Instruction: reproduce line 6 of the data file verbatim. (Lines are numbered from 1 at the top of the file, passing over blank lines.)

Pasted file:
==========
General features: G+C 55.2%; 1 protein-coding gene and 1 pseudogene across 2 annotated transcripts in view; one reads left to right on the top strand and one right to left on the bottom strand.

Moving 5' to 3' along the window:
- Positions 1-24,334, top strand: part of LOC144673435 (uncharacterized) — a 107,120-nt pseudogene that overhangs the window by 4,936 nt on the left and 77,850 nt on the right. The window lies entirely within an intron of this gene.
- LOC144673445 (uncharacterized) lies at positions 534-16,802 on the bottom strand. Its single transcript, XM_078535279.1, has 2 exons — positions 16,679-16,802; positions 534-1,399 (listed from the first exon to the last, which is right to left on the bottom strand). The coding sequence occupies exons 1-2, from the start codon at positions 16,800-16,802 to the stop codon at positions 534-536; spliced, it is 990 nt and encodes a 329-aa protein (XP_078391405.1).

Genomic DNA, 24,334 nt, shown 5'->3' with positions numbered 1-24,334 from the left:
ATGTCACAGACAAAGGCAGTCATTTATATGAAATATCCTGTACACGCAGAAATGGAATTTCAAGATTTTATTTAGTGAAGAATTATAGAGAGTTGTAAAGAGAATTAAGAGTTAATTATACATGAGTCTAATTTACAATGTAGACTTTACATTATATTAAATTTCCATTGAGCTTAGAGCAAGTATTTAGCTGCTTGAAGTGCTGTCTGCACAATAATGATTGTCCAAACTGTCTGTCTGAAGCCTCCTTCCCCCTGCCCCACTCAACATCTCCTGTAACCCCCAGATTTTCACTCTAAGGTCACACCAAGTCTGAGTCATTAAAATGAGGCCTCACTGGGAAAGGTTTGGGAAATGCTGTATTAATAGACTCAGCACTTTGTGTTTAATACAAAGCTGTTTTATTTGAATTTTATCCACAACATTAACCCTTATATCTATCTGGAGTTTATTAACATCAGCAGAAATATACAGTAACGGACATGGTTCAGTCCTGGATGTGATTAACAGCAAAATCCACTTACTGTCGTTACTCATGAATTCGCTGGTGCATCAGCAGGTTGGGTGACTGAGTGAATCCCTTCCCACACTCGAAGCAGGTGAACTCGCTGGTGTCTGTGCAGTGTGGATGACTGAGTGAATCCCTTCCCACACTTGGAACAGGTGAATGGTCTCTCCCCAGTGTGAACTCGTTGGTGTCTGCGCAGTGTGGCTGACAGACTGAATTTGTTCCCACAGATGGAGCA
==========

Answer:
ATGTCACAGACAAAGGCAGTCATTTATATGAAATATCCTGTACACGCAGAAATGGAATTTCAAGATTTTATTTAGTGAAGAATTATAGAGAGTTGTAAAGAGAATTAAGAGTTAATTATACATGAGTCTAATTTACAATGTAGACTTTACATTATATTAAATTTCCATTGAGCTTAGAGCAAGTATTTAGCTGCTTGAAGTGCTGTCTGCACAATAATGATTGTCCAAACTGTCTGTCTGAAGCCTCCTTCCCCCTGCCCCACTCAACATCTCCTGTAACCCCCAGATTTTCACTCTAAGGTCACACCAAGTCTGAGTCATTAAAATGAGGCCTCACTGGGAAAGGTTTGGGAAATGCTGTATTAATAGACTCAGCACTTTGTGTTTAATACAAAGCTGTTTTATTTGAATTTTATCCACAACATTAACCCTTATATCTATCTGGAGTTTATTAACATCAGCAGAAATATACAGTAACGGACATGGTTCAGTCCTGGATGTGATTAACAGCAAAATCCACTTACTGTCGTTACTCATGAATTCGCTGGTGCATCAGCAGGTTGGGTGACTGAGTGAATCCCTTCCCACACTCGAAGCAGGTGAACTCGCTGGTGTCTGTGCAGTGTGGATGACTGAGTGAATCCCTTCCCACACTTGGAACAGGTGAATGGTCTCTCCCCAGTGTGAACTCGTTGGTGTCTGCGCAGTGTGGCTGACAGACTGAATTTGTTCCCACAGATGGAGCA